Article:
The 6th World One Health Congress is the largest One Health event of the year, where experts and researchers from around the world present their latest scientific research.

CHOGM 2020 - POSTPONED
June 22-27, 2020, Kigali, Rwanda
The Commonwealth Heads of Government Meeting (CHOGM) is a pivotal agenda-setting and decision-making space for the diverse community of 53 Commonwealth countries. With varying economic statuses and vast oceans between them, our leaders meet every two years to explore how they can pool their resources and innovations to transform joint challenges into exciting opportunities. In June 2020, Rwanda will host the meeting. Connected by similar traditions, language, governance and legal structures, presidents, prime ministers and monarchs, from Africa, the Caribbean and Americas, Europe, Asia and the Pacific, will travel to Kigali to reaffirm their common values and agree actions and policies to improve the lives of all their citizens.

Kigali Summit on Malaria and Neglected Tropical Diseases
June 25 2020, Kigali, Rwanda
Based on the Commonwealth 2018-2023 Malaria Commitment, the London Declaration on Neglected Tropical Diseases (NTDs), a renewed World Health Organization (WHO) roadmap on NTDs and thanks to the leadership of President Kagame and Heads of Government from many countries, there is an opportunity to focus global attention and accelerate action towards ending these preventable and treatable diseases at the time of the Commonwealth Heads of Government Meeting (CHOGM) 2020 in Kigali, Rwanda.

NTD NGO Network Annual Meeting - VIRTUAL
September 8-10, 2020, Kathmandu, Nepal
2020 will be an important year: celebrating the success and embracing the new NTD Roadmap from the World Health Organization. Please get your stories ready and join the celebration!

75th Session of the UN General Assembly 
September 15-30, 2020, New York, NY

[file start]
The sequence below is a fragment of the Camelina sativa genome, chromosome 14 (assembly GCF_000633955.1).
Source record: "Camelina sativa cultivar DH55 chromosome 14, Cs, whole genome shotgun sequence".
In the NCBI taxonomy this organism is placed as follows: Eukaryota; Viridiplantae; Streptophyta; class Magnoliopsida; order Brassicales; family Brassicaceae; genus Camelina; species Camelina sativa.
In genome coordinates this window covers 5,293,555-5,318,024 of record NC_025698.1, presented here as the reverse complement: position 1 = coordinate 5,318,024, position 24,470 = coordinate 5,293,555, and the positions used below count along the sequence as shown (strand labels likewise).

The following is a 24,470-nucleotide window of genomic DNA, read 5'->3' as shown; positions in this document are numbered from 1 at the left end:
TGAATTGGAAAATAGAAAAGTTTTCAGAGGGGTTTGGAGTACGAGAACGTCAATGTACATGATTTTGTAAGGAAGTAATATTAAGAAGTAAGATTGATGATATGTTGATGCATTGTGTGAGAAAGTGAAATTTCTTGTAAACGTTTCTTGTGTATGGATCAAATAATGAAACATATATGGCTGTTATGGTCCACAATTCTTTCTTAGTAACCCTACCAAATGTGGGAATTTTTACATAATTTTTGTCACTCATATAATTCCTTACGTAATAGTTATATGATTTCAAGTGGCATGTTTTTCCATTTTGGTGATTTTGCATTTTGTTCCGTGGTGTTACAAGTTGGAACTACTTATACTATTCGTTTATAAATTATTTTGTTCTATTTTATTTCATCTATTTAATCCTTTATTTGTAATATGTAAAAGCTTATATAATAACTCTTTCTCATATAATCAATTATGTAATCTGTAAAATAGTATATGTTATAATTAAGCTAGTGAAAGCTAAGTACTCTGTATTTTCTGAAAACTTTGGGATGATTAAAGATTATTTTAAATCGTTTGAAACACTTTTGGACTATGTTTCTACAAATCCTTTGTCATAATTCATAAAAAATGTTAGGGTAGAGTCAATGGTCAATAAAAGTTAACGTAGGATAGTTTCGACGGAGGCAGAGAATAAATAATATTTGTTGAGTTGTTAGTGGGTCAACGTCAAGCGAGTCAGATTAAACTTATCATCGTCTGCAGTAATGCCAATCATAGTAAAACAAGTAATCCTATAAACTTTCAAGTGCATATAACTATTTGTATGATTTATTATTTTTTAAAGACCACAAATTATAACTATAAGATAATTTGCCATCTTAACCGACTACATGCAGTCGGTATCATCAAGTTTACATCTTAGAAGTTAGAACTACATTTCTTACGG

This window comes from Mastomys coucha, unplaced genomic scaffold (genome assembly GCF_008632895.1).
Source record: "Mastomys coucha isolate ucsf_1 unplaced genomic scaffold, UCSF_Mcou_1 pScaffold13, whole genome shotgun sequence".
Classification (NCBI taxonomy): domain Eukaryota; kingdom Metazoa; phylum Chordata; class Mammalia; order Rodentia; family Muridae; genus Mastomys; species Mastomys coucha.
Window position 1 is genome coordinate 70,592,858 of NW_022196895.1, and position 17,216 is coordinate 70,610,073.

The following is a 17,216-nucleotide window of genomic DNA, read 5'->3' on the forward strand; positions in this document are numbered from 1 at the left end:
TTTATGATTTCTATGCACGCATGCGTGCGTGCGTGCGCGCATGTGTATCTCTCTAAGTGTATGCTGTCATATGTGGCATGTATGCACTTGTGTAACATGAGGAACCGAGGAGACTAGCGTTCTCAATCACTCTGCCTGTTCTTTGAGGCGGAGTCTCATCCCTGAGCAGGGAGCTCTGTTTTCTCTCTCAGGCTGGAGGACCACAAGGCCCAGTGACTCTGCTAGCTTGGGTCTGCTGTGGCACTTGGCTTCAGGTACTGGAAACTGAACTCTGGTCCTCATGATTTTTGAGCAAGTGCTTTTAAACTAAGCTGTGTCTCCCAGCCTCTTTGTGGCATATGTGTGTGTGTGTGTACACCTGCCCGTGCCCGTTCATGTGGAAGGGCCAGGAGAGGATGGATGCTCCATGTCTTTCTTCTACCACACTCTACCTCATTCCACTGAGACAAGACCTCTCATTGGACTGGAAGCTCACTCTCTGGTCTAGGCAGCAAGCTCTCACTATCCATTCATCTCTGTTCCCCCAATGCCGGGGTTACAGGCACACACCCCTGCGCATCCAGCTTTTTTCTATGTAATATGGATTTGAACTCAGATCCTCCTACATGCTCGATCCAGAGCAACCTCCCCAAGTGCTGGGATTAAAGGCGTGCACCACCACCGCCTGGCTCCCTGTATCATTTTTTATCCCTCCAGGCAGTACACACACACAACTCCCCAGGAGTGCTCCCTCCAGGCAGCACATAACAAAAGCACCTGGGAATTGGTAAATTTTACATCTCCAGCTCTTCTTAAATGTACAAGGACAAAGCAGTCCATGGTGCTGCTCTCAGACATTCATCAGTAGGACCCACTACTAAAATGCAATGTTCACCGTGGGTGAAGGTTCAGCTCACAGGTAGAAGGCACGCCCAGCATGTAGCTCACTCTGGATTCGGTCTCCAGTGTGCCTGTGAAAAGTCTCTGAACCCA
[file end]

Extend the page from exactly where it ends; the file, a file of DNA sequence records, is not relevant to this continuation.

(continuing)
All 193 Member States of the Organization are represented in the General Assembly - one of the six main organs of the UN - to discuss and work together on a wide array of international issues covered by the Charter of the United Nations, such as development, peace and security, international law, etc. Every year in September, all the Members meet in this unique forum at Headquarters in New York for the General Assembly session.

GAELF 11
September 29 - October 1, 2020, Lomé, Togo
More details to follow.

11th IAPB General Assembly - POSTPONED
October 12-14, 2020, Singapore
The General Assembly will mark the end of the VISION 2020: The Right to Sight period. It will present a great opportunity to take stock, celebrate successes and make plans for the future. A key focus will be on the WHO’s World Report on Vision and its framework for the future. The event will have three co-chairs leading on three streams: “Excellence”, “Eye Health in the West Pacific” and “Sustainability”. 

Expo 2020 Dubai: Global Best Practice Programme
October 20 2020 - April 10, 2021
Expo 2020 Dubai’s platform to showcase projects that have provided tangible solutions to the world’s biggest challenges. It will highlight simple but effective initiatives, which localise the Sustainable Development Goals (SDGs) and can be adapted, replicated, and scaled to achieve an enhanced global impact.

World Health Summit 
October 25-27, 2020, Berlin, Germany
The World Health Summit is one of the world’s leading strategic forums for global health. Held annually in Berlin, it brings together leaders from politics, science and medicine, the private sector, and civil society to set the agenda for a healthier future. 300 speakers and 2,500 participants from 100 countries take part.

6th World One Health Congress 
October 30 - November 3, 2020, Edinburgh, Scotland
The 6th World One Health Congress is the largest One Health event of the year, where experts and researchers from around the world present their latest scientific research.